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I'm writing a customer parser to extract key parts of information from application logs to help with debugging issues.

Within the parser code I have lots of examples of the following sort of logic:

    String element = "";
    if( rawLogText.contains("RequestType") ) {
        element = "RequestType";
    }
    else if( rawLogText.contains("ResponseType") ) {
        element = "ResponseType";
    }

    if( element.equals("") ) {
        return;
    }

I feel like there is a cleaner way to do this sort of check-set-return-process logic.

Can anyone come up with a cleaner way to do it?

Here's what I had initially, but the multiple contains checks bugged me.

    String element = "";
    if( rawLogText.contains("RequestType") || rawLogText.contains("ResponseType") ) {
        if( rawLogText.contains("RequestType") ) {
            element = "RequestType";
        }
        else if( rawLogText.contains("ResponseType") ) {
            element = "ResponseType";
        }
    }
    else {
        return;
    }

I'd also like to avoid ternary statements.

share|improve this question
    
which type of bug? – Deepak Tiwari Mar 26 '14 at 9:35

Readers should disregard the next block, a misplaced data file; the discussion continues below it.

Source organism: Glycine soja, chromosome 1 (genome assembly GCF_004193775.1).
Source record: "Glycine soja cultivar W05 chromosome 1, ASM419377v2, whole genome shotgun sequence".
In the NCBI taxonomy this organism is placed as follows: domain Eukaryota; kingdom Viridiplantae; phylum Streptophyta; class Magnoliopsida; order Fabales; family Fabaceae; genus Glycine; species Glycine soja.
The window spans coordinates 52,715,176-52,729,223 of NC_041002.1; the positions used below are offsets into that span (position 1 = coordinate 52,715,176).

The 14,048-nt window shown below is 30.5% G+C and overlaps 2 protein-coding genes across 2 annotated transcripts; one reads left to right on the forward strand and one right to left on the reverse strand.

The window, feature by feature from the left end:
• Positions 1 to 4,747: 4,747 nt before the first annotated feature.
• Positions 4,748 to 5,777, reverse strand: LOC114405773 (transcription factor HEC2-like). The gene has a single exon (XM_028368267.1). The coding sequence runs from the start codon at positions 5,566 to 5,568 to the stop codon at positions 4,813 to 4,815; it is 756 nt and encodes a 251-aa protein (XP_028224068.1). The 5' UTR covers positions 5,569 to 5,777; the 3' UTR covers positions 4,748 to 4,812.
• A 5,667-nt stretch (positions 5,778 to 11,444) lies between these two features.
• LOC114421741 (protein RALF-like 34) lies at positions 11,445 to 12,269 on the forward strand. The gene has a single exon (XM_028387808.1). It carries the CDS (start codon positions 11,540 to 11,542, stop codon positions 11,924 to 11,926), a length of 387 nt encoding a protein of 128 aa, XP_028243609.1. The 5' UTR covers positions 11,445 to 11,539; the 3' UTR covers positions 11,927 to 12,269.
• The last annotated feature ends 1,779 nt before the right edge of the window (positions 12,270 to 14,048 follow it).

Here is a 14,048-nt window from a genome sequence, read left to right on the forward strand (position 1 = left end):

No bug as such, hence the code-quality tag. I'm interested to find out if there is indeed a cleaner way to code the logic presented within the question. – Dan Temple Mar 26 '14 at 9:38
    
Can you provide an example of rawLogText? Maybe preprocessing a bit the log line could help to clean the code. – Averroes Mar 26 '14 at 9:47
up vote 2 down vote accepted

I think that @GuillermoMerino's solution is probably the best.

But if you repeated this pattern a lot in your parsing you could abstract it as a helper method; e.g.

public String matchWord(String input, String... words) {
   for (String word: word) do
       if (input.contains(word) ) {
           return word;
       }
   }
   return "";
}

and use it like this:

String element = matchWord(rawLogText, "RequestType", "ResponseType");
if (element.equals("")) {
    return;
}
share|improve this answer
    
Yep, looking through it, abstraction is probably for the best. – Dan Temple Mar 26 '14 at 10:33

What about this instead of checking element.equals():

String element = null;
if( rawLogText.contains("RequestType") ) {
    element = "RequestType";
}
else if( rawLogText.contains("ResponseType") ) {
    element = "ResponseType";
} else {
    return;
}
//continue the process
share|improve this answer

Let's say you put all the types in a string array:

 String[] possibleTypes = {"RequestType", "ResponseType"}; // and such

Now you can use a for loop to check and set value

 String element = ""
 for (String type : possibleTypes) {
     if (rawLogText.contains(type)) {
         element = type;
         break;
     }
 }

 if( element.equals("") ) {
    return;
 }     
share|improve this answer

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